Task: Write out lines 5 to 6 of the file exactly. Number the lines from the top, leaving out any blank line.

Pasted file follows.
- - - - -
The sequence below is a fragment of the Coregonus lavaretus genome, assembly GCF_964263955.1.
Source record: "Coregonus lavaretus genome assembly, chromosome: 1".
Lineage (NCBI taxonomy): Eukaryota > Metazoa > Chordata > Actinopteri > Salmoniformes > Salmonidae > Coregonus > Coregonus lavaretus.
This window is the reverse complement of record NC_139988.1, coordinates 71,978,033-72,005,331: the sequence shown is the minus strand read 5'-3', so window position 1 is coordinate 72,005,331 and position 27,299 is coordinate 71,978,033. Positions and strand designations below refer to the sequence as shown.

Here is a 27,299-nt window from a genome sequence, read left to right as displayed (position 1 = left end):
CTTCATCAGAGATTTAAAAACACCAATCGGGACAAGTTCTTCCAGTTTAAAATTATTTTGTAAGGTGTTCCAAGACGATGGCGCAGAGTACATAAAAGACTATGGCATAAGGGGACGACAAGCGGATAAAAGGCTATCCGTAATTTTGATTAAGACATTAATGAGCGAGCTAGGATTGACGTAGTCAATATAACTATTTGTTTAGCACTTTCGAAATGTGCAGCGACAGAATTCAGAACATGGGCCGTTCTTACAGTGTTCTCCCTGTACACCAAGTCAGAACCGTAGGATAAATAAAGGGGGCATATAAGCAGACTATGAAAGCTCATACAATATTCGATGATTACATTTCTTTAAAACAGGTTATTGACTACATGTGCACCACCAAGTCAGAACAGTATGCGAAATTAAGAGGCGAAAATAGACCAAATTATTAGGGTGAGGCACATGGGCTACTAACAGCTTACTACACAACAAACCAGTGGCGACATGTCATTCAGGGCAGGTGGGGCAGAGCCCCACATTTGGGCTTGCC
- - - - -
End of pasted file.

Here is a 27,299-nt window from a genome sequence, read left to right as displayed (position 1 = left end):
CTTCATCAGAGATTTAAAAACACCAATCGGGACAAGTTCTTCCAGTTTAAAATTATTTTGTAAGGTGTTCCAAGACGATGGCGCAGAGTACATAAAAGACTATGGCATAAGGGGACGACAAGCGGATAAAAGGCTATCCGTAATTTTGATTAAGACATTAATGAGCGAGCTAGGATTGACGTAGTCAATATAACTATTTGTTTAGCACTTTCGAAATGTGCAGCGACAGAATTCAGAACATGGGCCGTTCTTACAGTGTTCTCCCTGTACACCAAGTCAGAACCGTAGGATAAATAAAGGGGGCATATAAGCAGACTATGAAAGCTCATACAATATTCGATGATTACATTTCTTTAAAACAGGTTATTGACTACATGTGCACCACCAAGTCAGAACAGTATGCGAAATTAAGAGGCGAAAATAGACCAAATTATTAGGGTGAGGCACATGGGCTACTAACAGCTTACTACACAACAAACCAGTGGCGACATGTCATTCAGGGCAGGTGGGGCAGAGCCCCACATTTGGGCTTGCC